“She negotiated the deal. Her team was in on it,” said top GOP vote counter Patrick McHenry, R-N.C. “And they were a ‘no.’ And at the end her team broke.”

Pelosi continued to press Ryan for a promise to bring an immigration measure sponsored by Reps. Will Hurd, R-Texas, and Pete Aguilar, D-Calif., up for a vote. But many Democrats backed the measure without that assurance.

Ryan said again Thursday he was determined to bring an immigration bill to the floor this year — albeit only one that has Trump’s blessing.

“We will solve this DACA problem,” Ryan said just before the vote. “Once we get this budget agreement done — and we will get this done for no matter how long it takes for us to stay here — we will focus on bringing that debate to this floor and finding a solution.”

The episode was a clear defeat for those who had followed a risky strategy to use the party’s leverage on the budget to address immigration. Protection for the Dreamers under former President Barack Obama’s Deferred Action for Childhood Arrivals program, or DACA, formally expires next month and there’s no sign that lawmakers are making progress on an agreement to extend the program.

Republicans, too, had their disappointments. Many were sheepish about the bushels of dollars for Democratic priorities and the return next year of $1 trillion-plus deficits. But they pointed to money they have long sought for the Pentagon, which they say needs huge sums for readiness, training and weapons modernization.

“It provides what the Pentagon needs to restore our military’s edge for years to come,” said Ryan.

Beyond $300 billion worth of increases for the military and domestic programs, the agreement adds $89 billion in overdue disaster aid for hurricane-slammed Texas, Florida and Puerto Rico, a politically charged increase in the government’s borrowing cap and a grab bag of health and tax provisions. There’s also $16 billion to renew a slew of expired tax breaks that Congress seems unable to kill.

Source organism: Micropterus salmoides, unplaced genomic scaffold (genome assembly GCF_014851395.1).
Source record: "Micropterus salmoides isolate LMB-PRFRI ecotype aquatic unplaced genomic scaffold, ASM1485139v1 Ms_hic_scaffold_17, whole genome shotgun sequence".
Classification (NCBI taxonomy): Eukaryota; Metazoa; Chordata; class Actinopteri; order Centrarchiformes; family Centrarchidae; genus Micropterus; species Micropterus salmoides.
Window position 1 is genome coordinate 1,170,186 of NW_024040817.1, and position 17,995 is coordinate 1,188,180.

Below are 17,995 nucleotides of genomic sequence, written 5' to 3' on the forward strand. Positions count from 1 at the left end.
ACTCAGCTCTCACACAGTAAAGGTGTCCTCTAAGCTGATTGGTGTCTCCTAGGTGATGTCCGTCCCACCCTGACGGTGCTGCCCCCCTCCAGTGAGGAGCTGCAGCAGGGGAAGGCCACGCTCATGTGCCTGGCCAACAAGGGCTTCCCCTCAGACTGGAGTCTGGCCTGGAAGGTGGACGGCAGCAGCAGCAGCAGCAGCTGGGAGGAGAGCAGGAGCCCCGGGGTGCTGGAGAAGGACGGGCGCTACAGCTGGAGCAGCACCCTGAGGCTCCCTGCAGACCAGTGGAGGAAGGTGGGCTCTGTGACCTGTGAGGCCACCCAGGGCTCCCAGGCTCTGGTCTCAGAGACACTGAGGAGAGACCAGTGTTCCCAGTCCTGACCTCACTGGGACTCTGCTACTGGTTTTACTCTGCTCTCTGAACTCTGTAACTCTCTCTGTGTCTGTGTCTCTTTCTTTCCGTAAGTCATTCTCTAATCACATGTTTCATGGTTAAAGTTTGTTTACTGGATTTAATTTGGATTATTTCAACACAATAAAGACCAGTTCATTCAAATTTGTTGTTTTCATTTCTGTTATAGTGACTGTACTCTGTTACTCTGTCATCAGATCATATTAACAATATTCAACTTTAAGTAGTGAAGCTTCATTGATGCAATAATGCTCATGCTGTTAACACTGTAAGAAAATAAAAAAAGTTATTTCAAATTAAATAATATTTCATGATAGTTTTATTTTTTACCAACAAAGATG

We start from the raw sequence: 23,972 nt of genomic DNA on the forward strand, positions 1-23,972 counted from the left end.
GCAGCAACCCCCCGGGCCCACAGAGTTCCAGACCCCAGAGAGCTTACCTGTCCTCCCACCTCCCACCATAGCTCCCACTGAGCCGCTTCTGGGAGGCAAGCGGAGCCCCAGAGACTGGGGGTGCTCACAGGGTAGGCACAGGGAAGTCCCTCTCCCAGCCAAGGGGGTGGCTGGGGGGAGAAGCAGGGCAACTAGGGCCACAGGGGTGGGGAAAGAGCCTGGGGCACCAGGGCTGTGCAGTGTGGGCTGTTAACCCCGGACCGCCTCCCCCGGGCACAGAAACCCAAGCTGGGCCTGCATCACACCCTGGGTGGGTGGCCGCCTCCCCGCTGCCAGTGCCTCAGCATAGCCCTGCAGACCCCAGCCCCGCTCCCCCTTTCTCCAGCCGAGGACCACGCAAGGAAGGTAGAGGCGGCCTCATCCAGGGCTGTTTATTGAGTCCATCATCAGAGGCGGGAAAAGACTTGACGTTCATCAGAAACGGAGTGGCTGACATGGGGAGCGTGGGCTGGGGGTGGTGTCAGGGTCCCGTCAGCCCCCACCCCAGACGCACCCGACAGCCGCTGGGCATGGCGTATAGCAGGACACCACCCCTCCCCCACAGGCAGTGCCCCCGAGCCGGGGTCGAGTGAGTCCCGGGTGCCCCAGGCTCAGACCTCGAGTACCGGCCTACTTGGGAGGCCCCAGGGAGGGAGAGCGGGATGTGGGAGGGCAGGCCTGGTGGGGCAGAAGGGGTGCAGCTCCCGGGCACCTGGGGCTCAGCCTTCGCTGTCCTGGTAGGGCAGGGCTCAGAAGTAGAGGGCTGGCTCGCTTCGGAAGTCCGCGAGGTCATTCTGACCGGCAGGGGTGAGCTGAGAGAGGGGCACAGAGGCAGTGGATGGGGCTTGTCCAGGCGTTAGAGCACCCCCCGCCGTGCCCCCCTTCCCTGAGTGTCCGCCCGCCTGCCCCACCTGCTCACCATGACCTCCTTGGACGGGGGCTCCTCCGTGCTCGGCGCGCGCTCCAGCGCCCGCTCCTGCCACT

“I love bipartisanship, as you know,” said Sen. Jeff Flake, R-Ariz. “But the problem is the only time we discover bipartisanship is when we spend more money.”

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WASHINGTON (AP) — The Senate early Friday passed a massive, bipartisan budget agreement and spending bill to reopen the shuttered federal government.

The bill now moves to the House, which was expected to vote on the measure in the early morning hours of Friday.

Senators voted 71-28 to approve the deal, easily overcoming objections from Republican fiscal conservatives who say the bill marks a return to unchecked deficit spending.

The bill stalled in the Senate Thursday night when one of the opponents, Sen. Rand Paul, refused to allow a speedy vote.

Paul's protest forced Congress to miss a midnight deadline for passing a funding measure to keep the government operating.

A shutdown — technically a lapse in agency appropriations — became inevitable as GOP Sen. Rand Paul repeatedly held up votes on the budget plan, which is married to a six-week government-wide spending measure.

Paul was seeking a vote on reversing spending increases and refused to speed things up when he was denied.

"I ran for office because I was very critical of President Obama's trillion-dollar deficits," the Kentucky senator said. "Now we have Republicans hand in hand with Democrats offering us trillion-dollar deficits. I can't in all honesty look the other way."

While the government's authority to spend some money would expire at midnight, there weren't likely to be many clear immediate effects. Essential personnel would remain on the job regardless, and it appeared possible — if not likely — that the measure could pass both the Senate and House before most federal employees were due to report for work.

If the measure passes in the wee hours of the morning, the government would open in the morning on schedule, said John Czwartacki, spokesman for the Office of Management and Budget, the agency responsible for coordinating any shutdown.

At the White House, there appeared to be little sense of concern. Aides closed shop early in the night, with no comment on the display on the Hill. The president did not tweet.

But frustrations were clear in both sides of the Capitol, where just hours earlier leaders had been optimistic that the budget deal was a sign they had left behind some of their chronic dysfunction. Senate Democrats sparked a three-day partial government shutdown last month by filibustering a spending bill, seeking relief for "Dreamer" immigrants who've lived in the country illegally since they were children. This time it was a Republican's turn to throw a wrench in the works.